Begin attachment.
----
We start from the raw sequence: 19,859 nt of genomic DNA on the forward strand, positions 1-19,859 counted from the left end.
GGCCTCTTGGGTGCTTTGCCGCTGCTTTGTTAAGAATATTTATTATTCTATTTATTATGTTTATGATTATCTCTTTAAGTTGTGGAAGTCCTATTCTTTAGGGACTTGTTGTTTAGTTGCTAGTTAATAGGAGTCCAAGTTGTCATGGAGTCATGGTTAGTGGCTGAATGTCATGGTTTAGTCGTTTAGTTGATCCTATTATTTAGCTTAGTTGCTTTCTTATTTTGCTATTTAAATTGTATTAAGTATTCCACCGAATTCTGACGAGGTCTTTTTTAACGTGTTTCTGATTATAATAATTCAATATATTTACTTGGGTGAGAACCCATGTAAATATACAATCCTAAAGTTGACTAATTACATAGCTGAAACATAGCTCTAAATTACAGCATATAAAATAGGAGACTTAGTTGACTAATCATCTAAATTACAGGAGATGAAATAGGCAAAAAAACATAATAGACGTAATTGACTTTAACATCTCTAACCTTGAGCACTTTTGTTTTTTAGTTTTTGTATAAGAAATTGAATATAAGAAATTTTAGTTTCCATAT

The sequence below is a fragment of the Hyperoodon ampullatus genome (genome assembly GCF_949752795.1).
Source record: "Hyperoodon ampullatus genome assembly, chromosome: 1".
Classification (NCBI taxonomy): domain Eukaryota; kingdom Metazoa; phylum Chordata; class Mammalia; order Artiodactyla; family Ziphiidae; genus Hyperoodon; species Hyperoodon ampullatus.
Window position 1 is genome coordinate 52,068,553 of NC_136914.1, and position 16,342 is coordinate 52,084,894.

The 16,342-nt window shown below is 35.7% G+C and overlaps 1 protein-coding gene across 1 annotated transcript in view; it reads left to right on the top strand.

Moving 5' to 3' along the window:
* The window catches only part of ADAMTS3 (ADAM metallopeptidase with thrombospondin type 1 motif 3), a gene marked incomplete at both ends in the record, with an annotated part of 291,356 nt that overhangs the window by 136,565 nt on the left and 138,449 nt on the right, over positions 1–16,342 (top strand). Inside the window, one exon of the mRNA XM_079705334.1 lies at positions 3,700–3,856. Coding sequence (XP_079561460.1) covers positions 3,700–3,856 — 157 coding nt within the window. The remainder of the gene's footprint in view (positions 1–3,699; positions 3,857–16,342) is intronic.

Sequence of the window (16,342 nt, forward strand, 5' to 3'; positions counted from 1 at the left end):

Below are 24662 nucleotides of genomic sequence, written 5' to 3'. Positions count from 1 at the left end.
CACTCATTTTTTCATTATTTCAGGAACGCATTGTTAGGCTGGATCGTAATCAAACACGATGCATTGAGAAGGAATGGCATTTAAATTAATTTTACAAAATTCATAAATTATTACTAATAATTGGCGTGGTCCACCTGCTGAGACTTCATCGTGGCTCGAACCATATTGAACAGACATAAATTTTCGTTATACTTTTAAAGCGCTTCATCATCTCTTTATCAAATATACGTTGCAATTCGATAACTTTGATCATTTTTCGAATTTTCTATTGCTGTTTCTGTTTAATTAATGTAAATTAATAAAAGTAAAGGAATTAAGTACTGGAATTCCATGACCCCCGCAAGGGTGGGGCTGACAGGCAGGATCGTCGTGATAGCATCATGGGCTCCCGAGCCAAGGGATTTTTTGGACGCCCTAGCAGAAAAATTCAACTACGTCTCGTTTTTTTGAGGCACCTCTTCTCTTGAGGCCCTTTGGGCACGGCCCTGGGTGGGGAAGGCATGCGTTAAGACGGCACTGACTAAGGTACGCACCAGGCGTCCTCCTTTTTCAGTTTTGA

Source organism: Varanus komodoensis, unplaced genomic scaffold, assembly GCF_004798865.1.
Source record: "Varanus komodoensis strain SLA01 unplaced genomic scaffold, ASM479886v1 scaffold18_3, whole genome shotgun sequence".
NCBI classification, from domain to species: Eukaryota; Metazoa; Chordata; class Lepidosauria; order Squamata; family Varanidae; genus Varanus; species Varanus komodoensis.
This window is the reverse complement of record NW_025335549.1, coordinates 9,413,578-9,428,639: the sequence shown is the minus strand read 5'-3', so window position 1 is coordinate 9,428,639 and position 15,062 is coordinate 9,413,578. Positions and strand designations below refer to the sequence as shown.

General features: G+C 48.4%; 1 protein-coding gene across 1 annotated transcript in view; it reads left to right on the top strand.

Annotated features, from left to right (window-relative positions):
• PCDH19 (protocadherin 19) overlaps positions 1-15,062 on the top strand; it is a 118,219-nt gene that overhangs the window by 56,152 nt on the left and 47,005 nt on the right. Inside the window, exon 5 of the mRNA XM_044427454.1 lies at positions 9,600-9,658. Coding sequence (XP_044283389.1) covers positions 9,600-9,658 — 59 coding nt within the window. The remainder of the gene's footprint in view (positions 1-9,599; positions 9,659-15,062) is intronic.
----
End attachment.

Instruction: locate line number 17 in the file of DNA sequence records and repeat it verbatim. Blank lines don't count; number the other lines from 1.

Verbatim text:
General features: G+C 48.4%; 1 protein-coding gene across 1 annotated transcript in view; it reads left to right on the top strand.